The Beatles Apart: Paul McCartney

Perhaps no one in pop music history has been more decorated and recognized than Paul McCartney: Dozens of albums, scores of Top 40 hits, Grammy awards, an Oscar nomination, even a knighthood. Melodies seem to pour effortlessly from his head, as if they were there all along in nature, waiting to be found. Heck, he even dreamed the melody to “Yesterday.”

In light of all the acclaim and fame, why has his solo career been so disappointing?

Paul fought with his own ego and the ghost of John Lennon for years before realizing that (a) making a good album is hard work; (b) no one can replace Lennon as a songwriting partner.

He was an album-making machine when the Beatles broke up, pouring out at least one album per year during the 1970s. But without John’s cynicism and vision reeling him in, the little Broadway tunes were even more apparent. He surrounded himself with people who nodded at everything he said and did. Songs that were mocked by John during Beatle sessions (“Junk,” “Teddy Boy”) made it onto solo albums. His solo career is dotted with forgettable fluff such as “Bip Bop,” “C Moon,” “Temporary Secretary,” and “Pipes of Peace” – songs that would have never made it onto a Beatles album.

There were moments of genius through the years. “Dear Boy” from Ram is lush, layered with harmonies and counterpoint. “Warm and Beautiful”  from At The Speed Of Sound is simple, warm and yes, beautiful, and most of “Band on the Run” stands up to much of his material with the Beatles. But many of his flashes of brilliance were just that – flashes, with little substance to back them up. That’s why the lyrics to “Bip Bop” consisted mostly of “Bip bop, bip bop bop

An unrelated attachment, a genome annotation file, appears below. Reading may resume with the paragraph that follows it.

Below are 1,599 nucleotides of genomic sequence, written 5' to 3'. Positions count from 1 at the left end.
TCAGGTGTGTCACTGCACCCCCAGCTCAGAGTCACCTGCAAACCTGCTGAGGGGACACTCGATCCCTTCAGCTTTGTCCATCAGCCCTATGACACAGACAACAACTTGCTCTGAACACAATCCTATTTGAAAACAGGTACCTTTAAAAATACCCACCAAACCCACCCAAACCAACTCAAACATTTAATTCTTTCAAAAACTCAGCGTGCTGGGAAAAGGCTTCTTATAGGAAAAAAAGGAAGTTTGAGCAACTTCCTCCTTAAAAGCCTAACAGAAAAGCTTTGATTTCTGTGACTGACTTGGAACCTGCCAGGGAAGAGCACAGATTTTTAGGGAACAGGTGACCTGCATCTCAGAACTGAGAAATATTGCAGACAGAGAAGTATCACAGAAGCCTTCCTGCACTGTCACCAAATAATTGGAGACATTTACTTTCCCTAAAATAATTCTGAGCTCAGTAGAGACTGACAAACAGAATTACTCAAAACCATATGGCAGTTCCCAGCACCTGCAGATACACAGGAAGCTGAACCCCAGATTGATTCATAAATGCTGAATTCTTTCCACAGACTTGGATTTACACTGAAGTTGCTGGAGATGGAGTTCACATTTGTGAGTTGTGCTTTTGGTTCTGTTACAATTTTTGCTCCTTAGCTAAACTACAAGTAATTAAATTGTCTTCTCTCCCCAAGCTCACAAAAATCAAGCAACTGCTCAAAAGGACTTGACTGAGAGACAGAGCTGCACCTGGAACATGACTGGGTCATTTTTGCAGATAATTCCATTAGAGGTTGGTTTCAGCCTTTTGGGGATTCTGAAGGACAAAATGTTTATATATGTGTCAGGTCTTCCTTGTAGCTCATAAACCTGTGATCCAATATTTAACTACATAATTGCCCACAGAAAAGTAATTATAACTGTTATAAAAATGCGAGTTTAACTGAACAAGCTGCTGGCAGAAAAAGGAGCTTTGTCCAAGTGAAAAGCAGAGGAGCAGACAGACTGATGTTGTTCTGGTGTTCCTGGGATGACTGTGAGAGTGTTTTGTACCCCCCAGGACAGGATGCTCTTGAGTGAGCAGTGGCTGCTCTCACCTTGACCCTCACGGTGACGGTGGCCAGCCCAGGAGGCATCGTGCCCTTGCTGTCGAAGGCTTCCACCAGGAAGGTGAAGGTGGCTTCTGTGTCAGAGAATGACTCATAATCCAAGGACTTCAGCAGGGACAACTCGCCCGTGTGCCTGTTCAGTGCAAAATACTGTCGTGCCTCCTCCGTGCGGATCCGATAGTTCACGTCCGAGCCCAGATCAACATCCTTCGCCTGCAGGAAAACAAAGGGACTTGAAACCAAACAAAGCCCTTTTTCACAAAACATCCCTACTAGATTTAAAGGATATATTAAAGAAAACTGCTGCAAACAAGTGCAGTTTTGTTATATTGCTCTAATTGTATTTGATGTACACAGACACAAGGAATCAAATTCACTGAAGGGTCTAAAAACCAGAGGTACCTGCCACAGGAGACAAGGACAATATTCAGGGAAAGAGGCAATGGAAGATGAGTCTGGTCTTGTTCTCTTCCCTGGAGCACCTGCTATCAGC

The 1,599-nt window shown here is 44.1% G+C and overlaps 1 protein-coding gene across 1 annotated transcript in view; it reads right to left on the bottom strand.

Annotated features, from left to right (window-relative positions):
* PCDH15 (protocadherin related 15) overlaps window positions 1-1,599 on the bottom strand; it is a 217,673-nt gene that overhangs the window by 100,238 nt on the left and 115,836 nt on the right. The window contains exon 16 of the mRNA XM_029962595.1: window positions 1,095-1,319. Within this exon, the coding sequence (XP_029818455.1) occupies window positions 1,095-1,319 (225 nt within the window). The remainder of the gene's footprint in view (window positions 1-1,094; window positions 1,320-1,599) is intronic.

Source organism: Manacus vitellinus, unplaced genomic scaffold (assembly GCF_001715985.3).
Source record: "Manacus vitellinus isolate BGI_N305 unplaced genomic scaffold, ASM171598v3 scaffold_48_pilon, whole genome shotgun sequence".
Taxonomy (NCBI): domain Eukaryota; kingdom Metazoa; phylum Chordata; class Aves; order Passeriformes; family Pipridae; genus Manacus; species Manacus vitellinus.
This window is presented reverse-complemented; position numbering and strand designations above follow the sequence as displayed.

Bip bop, bip bop band.” That’s really all he had, or all he cared to create.

There was no one to call BS on him. He thought all he needed was a songwriting partner, and he went through many; first it was Linda, his wife; then Denny Laine from Wings; Stevie Wonder (“Ebony and Ivory”!); Michael Jackson; and even Elvis Costello. It rarely worked.

He thought that he was a songwriting machine, that he could simply start playing something and it would come out a hit. He bragged that one time, while waiting for Linda at a photo shoot, he aimed to write a song in two hours before she came back. (He did it, and the resulting song, “Somedays,” was on his album Flaming Pie.)

But songwriting is not easy, and one good idea does not a song make. His first album, McCartney,  featured the brilliant “Maybe I’m Amazed” and “Every Night.” These gems were offset by improvisational jam sessions that seemingly went nowhere and sounded half-baked.

Ram was his best effort of the 1970s, but was a pop album through and through. There were no rockers to answer John’s dark, angry Plastic Ono Band. His ballads were pretty but vilified. The sweeping, majestic “My Love” was criticized for having the chorus, “Wo-wo-wo-wo, my love does it good.”

1974’s Band on the Run finally gave him the critical acclaim he lacked, but it was followed by several forgettable Wings albums. He redeemed himself with 1982’s Tug of War, but then followed what was arguably the worst period of his career: The disastrous movie “Give My Regards to Broad Street,” the aforementioned Pipes of Peace (with several bad duets with Michael Jackson) and Press to Play.

It was only during the 1990s – perhaps fueled by the Beatles Anthology project – that Paul woke up and realized that John’s legacy, though short, might outshine him. The albums came more slowly, with several years in between releases. The time spent between albums showed in the quality of his work.

1997’s Flaming Pie was his ode to his former bandmates; if ever there was a Beatlesque record  written by a solo Beatle, it’s this one. After getting that out of his system, he proceeded to make his own music, mostly by himself. His last three albums of original material –  Chaos and Creation in the Backyard, Memory Almost Full and New –rank among his best. If not known for their hits, they are solid, consistent efforts.

These albums, though, are marked with a certain sobriety. Paul has lost his wife, seen another marriage end disastrously, and lost two bandmates and other friends from his Liverpool years. Now, it’s just him and his music.